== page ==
The wrapper, often regarded as cheap and ugly in the past, is now a favorite for fans of rich, earthy, and full-bodied maduro smoking experiences. But the leaf has long been a staple in Nick’s hometown of Connecticut.
Nick partnered with industry veteran AJ Fernandez for The Tabernacle. The cigars are being rolled at AJ’s factory and Nick has reportedly been given full access to AJ’s finest tobaccos from his own farms in Nicaragua. The blend is finished with a special Connecticut Broadleaf wrapper, which was hand-selected over two years prior (before the introduction of Foundation) and fermented by AJ Fernandez and his meticulous standards.
Look / Feel
The Tabernacle features a similar look from Foundation’s last premium release (El Güegüense). The bands are primarily matte-finished, with highlights of gold foil woven into areas of the primarily black and white imagery of King Haile Selassie. The cigar’s wrapper is not “toothy”, as you may find on many Broadleaf cigars. Instead, it is dark, with a cloudy haze—like a lightly-dusted Chocolate Fudge Crinkle Cookie (look it up). This gives the texture a smooth and fuzzy, suede-like feel. The cigar is nicely rolled, having nearly invisible seams and a medium/firm bunch that gives it an overall solid feel in the hand. The Connecticut Broadleaf makes itself apparent with a bumpy/gnarled look—giving a slightly wavy shape from the head to foot.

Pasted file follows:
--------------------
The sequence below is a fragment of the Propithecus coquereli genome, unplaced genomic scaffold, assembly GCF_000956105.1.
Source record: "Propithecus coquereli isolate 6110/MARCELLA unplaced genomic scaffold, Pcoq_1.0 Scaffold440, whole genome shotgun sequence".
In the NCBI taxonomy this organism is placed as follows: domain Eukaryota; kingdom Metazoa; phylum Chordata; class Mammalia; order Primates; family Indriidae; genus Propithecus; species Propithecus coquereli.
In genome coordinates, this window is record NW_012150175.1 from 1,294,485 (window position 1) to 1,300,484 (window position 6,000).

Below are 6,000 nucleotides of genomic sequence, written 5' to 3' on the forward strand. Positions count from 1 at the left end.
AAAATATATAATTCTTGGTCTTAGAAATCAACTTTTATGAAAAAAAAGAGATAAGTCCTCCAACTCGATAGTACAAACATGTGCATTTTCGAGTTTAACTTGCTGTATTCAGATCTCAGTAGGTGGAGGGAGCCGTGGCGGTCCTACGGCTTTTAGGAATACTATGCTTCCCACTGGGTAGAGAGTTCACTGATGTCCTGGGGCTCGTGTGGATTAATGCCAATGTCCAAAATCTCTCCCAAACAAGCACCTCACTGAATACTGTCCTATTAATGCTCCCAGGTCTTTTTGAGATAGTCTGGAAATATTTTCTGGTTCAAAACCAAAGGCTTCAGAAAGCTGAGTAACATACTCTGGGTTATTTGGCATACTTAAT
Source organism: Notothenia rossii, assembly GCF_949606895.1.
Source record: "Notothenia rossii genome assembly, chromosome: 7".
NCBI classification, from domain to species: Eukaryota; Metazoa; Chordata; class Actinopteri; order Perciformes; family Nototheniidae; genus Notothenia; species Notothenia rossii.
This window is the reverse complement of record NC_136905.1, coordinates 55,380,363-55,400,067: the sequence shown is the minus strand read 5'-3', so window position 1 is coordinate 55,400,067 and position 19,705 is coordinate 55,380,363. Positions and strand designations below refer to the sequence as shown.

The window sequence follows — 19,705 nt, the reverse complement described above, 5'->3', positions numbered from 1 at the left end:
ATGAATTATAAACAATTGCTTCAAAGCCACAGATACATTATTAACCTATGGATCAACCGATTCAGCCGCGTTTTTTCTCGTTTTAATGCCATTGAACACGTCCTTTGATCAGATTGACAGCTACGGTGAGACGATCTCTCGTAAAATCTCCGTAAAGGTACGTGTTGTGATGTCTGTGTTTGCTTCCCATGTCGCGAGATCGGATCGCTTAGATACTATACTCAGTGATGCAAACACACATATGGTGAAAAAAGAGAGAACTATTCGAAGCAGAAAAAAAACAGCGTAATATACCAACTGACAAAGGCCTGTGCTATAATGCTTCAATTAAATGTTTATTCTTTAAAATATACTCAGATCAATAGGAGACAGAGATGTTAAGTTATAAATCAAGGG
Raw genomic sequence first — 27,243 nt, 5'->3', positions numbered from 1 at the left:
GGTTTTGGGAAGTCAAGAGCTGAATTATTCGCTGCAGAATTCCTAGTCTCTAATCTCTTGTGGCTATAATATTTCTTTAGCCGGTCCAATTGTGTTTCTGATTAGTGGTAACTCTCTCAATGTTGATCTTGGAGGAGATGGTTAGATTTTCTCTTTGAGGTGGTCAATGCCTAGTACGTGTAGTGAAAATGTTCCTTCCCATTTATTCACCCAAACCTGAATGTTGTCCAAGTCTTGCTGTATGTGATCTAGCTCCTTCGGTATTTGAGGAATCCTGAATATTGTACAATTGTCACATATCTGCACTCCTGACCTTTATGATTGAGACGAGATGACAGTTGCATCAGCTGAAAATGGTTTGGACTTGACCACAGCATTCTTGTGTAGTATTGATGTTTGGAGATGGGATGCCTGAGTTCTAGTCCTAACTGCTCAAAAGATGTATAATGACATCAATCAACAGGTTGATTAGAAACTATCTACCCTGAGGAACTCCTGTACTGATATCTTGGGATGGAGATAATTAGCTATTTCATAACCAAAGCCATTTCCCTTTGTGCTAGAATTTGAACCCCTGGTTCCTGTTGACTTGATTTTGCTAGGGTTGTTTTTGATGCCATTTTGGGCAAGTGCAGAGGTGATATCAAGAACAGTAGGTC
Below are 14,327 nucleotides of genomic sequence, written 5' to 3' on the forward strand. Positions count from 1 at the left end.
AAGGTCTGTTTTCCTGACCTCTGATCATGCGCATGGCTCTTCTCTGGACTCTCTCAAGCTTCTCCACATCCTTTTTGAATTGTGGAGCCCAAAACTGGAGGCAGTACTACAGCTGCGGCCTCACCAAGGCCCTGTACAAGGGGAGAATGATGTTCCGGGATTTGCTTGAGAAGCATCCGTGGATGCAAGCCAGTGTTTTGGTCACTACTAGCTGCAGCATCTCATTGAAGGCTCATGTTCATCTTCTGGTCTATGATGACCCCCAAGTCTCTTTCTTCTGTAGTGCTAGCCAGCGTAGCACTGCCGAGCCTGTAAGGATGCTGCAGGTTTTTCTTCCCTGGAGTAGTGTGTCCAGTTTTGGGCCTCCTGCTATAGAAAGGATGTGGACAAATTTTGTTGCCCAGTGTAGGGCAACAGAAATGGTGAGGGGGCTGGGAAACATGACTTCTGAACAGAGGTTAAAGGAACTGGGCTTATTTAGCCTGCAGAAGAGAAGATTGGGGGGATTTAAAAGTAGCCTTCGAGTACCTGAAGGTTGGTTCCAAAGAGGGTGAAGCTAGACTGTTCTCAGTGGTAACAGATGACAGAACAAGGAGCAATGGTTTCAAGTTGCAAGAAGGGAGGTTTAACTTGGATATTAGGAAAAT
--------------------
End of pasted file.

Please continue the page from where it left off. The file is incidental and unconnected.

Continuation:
The wrapper has light notes of cedar and something reminiscent of spent cap gun cartridges (nostalgia!); while the foot brings an aroma of hickory wood and an unexpected pork rinds note.
A small amount of toasting brings this 46 ring gauge Corona to life. The smoke is heavy off the get-go, bringing a punchy, black pepper spice in the retrohale and dessert-like chocolates and espresso on the palate. The draw is on the firmer side, but gives a medium smoke output—considering the more slender size, it feels appropriate and doesn’t require double puffs, etc. In fact, the flavors are at their best with smaller puffs; exhaling more through the mouth than the nostrils, as the retrohaled pepper tends to overpower otherwise. This style balances the smoke and also adds a nice, velvety texture.
The cigar is just under “full” on flavor, with a medium-full strength and overall full body. As the flavors develop, there are notes of bitter, dark chocolate, fresh-cut wood, and a biting sensation that creeps down the back of your throat.
The burn is surprisingly fantastic, as this style often requires a good amount of age before the thick wrapper can burn properly. Ash holds in two-inch chunks, having a light and flakey, pastry structure and a wavy burn that needs no touch-ups. Further progression adds an appreciated sweetness to the mix. The smoke’s heavy mouthfeel is like syrup—both in texture, and sweet, maple flavor. It’s chewy, bringing dense notes of hickory wood, chocolate fudge, earth, and sweet syrup with a touch of cinnamon.
Would I Smoke This Cigar Again?
Absolutely. This is the perfect late-night stick! It’s like the dessert smoke for those that don’t want a cloying gaudiness. In other words, your Dark Chocolate Chipotle Fudge, your Spicy Chocolate Bark, your Tabasco-Smoked Chipotle Dark Chocolate Ice Cream… that kind of dessert.
- Dense flavors
- No relights
- Tastes luxurious for price point
- Slightly firm draw
- Spice in retro can dominate other flavors at cigar's start